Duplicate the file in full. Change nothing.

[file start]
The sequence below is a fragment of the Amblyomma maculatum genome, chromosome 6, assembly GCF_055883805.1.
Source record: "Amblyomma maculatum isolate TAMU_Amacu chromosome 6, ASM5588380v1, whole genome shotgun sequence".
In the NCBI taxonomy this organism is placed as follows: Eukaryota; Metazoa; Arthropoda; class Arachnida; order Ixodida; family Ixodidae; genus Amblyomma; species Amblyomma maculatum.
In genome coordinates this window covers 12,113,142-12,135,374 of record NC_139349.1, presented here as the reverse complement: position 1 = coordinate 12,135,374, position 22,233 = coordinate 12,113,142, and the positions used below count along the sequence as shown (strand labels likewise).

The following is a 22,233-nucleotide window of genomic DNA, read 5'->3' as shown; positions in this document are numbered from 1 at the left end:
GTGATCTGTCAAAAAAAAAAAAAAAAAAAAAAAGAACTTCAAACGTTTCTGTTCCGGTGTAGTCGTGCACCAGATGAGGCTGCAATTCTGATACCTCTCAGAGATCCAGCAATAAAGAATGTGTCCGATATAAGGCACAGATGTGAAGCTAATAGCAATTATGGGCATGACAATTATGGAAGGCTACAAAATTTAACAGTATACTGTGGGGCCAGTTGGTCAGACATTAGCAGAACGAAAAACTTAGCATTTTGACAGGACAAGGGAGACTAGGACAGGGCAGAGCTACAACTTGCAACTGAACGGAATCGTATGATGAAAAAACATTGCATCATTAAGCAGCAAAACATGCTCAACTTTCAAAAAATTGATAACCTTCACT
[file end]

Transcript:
The sequence below is a fragment of the Amblyomma maculatum genome, chromosome 6, assembly GCF_055883805.1.
Source record: "Amblyomma maculatum isolate TAMU_Amacu chromosome 6, ASM5588380v1, whole genome shotgun sequence".
In the NCBI taxonomy this organism is placed as follows: Eukaryota; Metazoa; Arthropoda; class Arachnida; order Ixodida; family Ixodidae; genus Amblyomma; species Amblyomma maculatum.
In genome coordinates this window covers 12,113,142-12,135,374 of record NC_139349.1, presented here as the reverse complement: position 1 = coordinate 12,135,374, position 22,233 = coordinate 12,113,142, and the positions used below count along the sequence as shown (strand labels likewise).

The following is a 22,233-nucleotide window of genomic DNA, read 5'->3' as shown; positions in this document are numbered from 1 at the left end:
GTGATCTGTCAAAAAAAAAAAAAAAAAAAAAAAGAACTTCAAACGTTTCTGTTCCGGTGTAGTCGTGCACCAGATGAGGCTGCAATTCTGATACCTCTCAGAGATCCAGCAATAAAGAATGTGTCCGATATAAGGCACAGATGTGAAGCTAATAGCAATTATGGGCATGACAATTATGGAAGGCTACAAAATTTAACAGTATACTGTGGGGCCAGTTGGTCAGACATTAGCAGAACGAAAAACTTAGCATTTTGACAGGACAAGGGAGACTAGGACAGGGCAGAGCTACAACTTGCAACTGAACGGAATCGTATGATGAAAAAACATTGCATCATTAAGCAGCAAAACATGCTCAACTTTCAAAAAATTGATAACCTTCACT